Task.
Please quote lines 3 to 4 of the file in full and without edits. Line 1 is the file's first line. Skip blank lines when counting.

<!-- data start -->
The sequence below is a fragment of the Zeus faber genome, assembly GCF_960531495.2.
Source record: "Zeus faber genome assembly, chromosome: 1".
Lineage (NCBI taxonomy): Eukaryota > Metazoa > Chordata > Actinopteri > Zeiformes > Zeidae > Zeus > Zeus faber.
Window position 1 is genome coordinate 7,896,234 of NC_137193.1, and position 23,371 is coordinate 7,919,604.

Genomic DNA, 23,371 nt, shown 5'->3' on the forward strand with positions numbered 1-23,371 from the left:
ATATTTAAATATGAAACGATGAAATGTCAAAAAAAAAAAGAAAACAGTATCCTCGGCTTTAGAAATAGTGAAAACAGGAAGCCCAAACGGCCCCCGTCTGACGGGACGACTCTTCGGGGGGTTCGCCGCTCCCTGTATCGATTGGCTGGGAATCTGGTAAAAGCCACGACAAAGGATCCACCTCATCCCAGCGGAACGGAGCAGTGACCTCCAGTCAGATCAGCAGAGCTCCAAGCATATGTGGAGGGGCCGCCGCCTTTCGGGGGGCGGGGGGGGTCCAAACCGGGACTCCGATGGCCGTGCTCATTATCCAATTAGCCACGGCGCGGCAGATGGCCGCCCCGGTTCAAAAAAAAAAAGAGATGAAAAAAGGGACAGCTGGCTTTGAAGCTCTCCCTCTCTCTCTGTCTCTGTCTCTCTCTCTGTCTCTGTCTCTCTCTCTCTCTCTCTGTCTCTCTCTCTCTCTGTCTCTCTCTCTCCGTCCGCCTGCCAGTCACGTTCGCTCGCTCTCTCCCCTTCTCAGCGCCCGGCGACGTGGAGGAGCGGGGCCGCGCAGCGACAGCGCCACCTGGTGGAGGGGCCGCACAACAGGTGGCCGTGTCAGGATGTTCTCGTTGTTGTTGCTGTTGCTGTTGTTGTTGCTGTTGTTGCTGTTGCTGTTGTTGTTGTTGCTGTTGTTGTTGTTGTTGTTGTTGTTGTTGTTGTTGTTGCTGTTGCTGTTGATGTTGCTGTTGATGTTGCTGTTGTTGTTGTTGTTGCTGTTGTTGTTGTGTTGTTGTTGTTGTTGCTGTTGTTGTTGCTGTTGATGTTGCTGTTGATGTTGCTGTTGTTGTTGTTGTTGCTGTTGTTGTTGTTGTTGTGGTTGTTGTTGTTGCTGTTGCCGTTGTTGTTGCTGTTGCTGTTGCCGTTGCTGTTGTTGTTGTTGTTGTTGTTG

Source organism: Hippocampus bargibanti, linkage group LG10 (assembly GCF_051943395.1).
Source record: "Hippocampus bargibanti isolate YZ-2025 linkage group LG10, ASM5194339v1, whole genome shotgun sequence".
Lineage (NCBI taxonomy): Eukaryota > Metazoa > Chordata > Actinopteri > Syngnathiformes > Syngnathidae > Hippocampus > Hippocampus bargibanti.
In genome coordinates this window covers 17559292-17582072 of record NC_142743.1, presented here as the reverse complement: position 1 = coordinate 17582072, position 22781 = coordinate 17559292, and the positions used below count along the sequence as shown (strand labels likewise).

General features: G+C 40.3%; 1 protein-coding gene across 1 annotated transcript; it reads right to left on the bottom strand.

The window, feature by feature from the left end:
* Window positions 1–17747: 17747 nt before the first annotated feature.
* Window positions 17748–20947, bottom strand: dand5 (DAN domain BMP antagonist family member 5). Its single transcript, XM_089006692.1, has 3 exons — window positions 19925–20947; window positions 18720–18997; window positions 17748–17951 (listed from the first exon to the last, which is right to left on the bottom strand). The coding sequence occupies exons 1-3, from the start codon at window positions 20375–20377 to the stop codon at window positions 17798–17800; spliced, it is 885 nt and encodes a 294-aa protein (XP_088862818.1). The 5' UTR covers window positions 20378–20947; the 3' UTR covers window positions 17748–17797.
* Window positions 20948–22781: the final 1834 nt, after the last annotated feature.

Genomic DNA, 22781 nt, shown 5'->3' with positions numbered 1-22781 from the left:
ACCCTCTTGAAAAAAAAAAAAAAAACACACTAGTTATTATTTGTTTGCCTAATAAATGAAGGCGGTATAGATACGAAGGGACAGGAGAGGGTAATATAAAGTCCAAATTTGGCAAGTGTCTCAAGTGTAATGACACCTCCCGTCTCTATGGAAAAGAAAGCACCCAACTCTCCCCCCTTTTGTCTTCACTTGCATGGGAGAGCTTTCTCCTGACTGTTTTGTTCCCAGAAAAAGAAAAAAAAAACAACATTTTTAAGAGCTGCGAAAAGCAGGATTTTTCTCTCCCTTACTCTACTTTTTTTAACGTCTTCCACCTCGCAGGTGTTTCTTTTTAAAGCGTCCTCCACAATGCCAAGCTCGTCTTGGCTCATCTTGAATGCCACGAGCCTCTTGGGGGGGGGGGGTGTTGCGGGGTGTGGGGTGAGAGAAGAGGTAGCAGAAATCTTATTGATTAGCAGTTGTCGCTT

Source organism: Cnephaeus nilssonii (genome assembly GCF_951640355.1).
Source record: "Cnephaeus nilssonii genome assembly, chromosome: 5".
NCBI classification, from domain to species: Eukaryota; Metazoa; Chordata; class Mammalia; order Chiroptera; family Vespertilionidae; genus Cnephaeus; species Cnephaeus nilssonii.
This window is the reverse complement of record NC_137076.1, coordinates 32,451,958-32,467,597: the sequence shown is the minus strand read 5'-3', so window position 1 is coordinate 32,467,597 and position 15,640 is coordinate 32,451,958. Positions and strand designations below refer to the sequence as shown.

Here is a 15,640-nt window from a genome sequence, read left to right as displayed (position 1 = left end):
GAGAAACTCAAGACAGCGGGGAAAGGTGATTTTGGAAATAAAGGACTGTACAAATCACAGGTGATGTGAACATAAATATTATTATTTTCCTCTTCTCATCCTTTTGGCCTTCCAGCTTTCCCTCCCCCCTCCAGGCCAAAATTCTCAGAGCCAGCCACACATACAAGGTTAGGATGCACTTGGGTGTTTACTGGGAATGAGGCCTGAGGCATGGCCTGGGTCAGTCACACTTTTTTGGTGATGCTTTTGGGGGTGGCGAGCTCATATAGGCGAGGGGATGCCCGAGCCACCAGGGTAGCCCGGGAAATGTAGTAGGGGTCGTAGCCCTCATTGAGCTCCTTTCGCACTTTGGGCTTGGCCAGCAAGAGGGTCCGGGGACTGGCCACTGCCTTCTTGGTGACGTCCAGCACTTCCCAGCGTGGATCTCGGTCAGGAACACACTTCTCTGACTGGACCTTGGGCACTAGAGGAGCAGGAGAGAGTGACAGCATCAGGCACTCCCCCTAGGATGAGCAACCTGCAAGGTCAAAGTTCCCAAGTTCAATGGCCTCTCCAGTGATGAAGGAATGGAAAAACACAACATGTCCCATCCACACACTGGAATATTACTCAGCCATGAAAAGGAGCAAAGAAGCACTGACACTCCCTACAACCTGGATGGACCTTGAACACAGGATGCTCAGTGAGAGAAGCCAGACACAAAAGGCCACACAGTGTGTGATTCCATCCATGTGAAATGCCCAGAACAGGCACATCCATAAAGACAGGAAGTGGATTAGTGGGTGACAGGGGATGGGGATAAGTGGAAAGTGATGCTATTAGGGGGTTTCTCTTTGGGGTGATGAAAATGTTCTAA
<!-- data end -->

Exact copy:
Lineage (NCBI taxonomy): Eukaryota > Metazoa > Chordata > Actinopteri > Zeiformes > Zeidae > Zeus > Zeus faber.
Window position 1 is genome coordinate 7,896,234 of NC_137193.1, and position 23,371 is coordinate 7,919,604.